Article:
Campus Famous

Here is a problem that I have. Or, maybe, here is something that is true about me that I wish were not true: I want to be famous.

I actually don’t want to be an actual celebrity, but I want to be well-known on my campus; I want to be campus famous (it is worth knowing that I work at a liberal arts school with roughly 350 faculty members).

In and of itself, this is not bad. In fact, it may be good. This stems from the fact that I feel a strong sense of community and I want to nurture it. To do this, I want to build bonds with a lot of people. But even with people I don’t have a bond with, I want them to know who I am. This is useful, since I feel like I have skills that other people might find useful (just as I have people on campus that I seek out when I have a problem that needs to be solved).

But the problem comes in in actually becoming campus famous. The easiest way to do this to do a lot of service. This is because it is very easy to get to work with people outside of my department in doing service, but very difficult to do by teaching or research.

Now I actually enjoy doing some amount of service, I indubitably do my share of service, and I think that much of it is worthwhile. The problem comes from the fact that it is very tempting to keep increasing the amount of service I do. The more service I do, the more people I meet. The more people I meet, the more relationships I build on campus. The more relationships I build on campus, the better the campus is and the happier I am at work.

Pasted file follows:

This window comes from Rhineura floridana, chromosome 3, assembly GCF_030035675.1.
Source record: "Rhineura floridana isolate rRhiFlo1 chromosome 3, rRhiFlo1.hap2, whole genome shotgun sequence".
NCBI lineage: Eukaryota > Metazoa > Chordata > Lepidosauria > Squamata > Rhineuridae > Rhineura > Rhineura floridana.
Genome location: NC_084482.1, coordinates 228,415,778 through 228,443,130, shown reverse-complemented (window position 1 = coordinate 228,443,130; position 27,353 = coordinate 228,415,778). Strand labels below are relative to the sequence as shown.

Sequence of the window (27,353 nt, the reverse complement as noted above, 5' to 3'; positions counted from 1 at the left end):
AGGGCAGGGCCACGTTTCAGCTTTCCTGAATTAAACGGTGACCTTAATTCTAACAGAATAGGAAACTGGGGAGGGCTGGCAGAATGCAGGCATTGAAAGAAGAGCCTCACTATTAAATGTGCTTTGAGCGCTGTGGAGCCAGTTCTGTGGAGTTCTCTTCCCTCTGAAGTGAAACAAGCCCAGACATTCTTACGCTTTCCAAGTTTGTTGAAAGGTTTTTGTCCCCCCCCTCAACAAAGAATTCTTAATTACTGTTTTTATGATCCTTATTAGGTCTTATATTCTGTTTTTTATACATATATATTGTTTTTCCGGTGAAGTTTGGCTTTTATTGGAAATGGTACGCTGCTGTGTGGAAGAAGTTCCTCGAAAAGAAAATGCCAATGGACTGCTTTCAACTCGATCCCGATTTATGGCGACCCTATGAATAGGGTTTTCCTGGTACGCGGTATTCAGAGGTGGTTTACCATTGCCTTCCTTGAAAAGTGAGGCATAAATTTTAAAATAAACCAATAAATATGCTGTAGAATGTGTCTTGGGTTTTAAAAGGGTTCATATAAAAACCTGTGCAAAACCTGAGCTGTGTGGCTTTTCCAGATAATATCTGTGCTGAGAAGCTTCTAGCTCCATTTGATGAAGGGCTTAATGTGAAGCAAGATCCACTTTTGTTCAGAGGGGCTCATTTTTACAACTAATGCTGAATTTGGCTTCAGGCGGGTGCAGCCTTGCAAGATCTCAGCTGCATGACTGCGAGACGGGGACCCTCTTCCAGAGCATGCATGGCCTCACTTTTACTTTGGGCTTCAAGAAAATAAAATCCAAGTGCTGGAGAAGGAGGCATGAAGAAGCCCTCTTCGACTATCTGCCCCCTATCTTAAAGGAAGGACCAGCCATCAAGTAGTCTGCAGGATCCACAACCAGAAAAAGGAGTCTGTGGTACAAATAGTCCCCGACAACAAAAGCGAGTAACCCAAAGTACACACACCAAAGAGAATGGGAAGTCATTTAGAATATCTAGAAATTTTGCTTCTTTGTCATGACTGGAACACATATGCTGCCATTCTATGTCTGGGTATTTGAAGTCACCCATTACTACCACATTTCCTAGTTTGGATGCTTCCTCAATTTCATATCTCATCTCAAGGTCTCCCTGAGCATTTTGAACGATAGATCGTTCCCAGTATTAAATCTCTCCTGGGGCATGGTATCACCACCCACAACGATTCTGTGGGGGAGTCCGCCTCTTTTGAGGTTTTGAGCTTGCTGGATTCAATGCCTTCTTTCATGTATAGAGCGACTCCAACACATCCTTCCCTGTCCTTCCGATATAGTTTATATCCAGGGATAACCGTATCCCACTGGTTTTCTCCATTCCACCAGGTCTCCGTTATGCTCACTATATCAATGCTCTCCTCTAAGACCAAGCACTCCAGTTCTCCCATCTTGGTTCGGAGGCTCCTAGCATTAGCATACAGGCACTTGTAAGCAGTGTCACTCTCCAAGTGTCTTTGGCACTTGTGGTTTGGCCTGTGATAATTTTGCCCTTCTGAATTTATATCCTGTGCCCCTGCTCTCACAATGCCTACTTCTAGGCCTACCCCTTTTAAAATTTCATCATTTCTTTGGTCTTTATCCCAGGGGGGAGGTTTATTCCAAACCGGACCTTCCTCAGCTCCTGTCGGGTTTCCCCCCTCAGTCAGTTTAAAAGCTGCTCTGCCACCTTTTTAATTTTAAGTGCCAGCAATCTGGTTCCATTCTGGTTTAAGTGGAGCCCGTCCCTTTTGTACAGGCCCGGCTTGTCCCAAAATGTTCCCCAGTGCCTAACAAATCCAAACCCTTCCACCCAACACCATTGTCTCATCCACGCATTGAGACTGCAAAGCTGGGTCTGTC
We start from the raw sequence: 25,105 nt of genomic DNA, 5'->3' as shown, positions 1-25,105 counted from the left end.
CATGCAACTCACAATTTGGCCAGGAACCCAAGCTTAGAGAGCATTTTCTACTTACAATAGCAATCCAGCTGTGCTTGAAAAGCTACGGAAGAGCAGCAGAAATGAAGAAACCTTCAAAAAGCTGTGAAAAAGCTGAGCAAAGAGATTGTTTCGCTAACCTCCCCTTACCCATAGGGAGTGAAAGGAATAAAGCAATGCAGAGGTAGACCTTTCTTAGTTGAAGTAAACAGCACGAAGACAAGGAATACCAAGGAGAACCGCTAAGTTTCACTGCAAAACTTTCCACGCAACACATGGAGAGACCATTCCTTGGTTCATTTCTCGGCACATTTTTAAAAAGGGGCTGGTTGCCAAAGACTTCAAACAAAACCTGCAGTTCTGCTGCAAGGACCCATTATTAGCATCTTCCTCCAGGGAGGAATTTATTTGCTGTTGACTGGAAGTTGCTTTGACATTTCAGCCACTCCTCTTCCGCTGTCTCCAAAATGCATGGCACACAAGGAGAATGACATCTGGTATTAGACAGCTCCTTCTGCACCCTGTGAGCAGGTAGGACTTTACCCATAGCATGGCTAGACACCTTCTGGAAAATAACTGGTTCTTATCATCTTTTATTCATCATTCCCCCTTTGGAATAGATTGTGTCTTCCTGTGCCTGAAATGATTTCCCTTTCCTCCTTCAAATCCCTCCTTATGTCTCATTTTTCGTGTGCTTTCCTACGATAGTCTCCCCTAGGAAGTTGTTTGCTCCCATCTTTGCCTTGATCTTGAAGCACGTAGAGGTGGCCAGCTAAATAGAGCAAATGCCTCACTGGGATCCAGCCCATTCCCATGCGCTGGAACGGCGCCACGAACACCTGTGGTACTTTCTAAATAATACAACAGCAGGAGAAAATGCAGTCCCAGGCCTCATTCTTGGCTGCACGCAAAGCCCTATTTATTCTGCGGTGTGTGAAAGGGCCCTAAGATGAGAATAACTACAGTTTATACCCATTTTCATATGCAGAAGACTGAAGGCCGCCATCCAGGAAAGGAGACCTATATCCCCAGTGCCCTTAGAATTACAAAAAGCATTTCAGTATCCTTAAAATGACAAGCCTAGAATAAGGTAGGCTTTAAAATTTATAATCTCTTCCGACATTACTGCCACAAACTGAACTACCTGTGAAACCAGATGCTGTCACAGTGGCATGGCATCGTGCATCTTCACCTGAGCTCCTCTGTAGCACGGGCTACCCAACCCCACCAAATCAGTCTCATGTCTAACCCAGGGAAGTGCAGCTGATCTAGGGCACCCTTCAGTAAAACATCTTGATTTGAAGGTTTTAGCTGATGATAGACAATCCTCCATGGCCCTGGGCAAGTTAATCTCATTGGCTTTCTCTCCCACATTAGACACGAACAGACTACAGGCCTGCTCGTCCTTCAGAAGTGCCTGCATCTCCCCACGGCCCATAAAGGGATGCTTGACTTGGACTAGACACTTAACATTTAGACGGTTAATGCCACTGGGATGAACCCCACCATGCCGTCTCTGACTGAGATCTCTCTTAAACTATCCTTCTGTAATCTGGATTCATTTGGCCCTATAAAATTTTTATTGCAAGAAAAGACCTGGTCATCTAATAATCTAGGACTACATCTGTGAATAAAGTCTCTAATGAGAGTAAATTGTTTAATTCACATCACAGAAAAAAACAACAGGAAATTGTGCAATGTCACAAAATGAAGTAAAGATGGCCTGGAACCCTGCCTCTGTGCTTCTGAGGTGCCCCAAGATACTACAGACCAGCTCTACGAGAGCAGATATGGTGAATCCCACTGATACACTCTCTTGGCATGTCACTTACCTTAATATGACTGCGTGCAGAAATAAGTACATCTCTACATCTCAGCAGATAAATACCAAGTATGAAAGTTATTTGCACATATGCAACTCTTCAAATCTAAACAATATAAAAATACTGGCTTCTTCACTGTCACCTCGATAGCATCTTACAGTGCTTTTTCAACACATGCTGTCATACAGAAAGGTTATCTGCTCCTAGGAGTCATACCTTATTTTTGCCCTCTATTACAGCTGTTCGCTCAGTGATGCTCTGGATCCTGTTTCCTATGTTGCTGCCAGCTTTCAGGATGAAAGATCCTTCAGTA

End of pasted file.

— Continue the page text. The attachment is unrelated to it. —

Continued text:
Part of this is that I want to be a good employee, and doing service is part of that. I also take pride in my school and want to see it reach its potential. I should do enough service to help make these two things happen. But I should not do more than that simply because I want to be campus famous; that is just ego. Doing service just to feed my ego does not align with my goals. I need to be aware of this when I make decisions.

Finally, here is some news that is less related than it initially seems: I recently agreed to be on a campus-wide committee to assess our “Common Curriculum.” But I thought of writing this post before I was even offered a place on this committee, and so I was very mindful of my desire to become campus famous when I accepted. Also, I think that this meets my goal of “Continue to try to improve my teaching.” Having goals is an essential part of good teaching, and assessing them is also important. This is a couple steps removed from how I normally think about my classroom, but I think that I should learn about what we, as a college, are trying to teach our students (and how well we are doing it).

So I am pretty sure that this isn’t just me trying to be campus famous.

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6 Responses to “Campus Famous”

  1. Andy "SuperFly" Rundquist Says:

    I like the phrase. I think it would have been a more succinct way to articulate my thoughts when I was on the tenure and promotion committee talking about the qualifications of a “full professor.”

    I agree that the “campus famous” people do a ton of service, but they’re also quite well respected. There does have to be a balance, but if everyone strove for this, the service overload wouldn’t happen, right?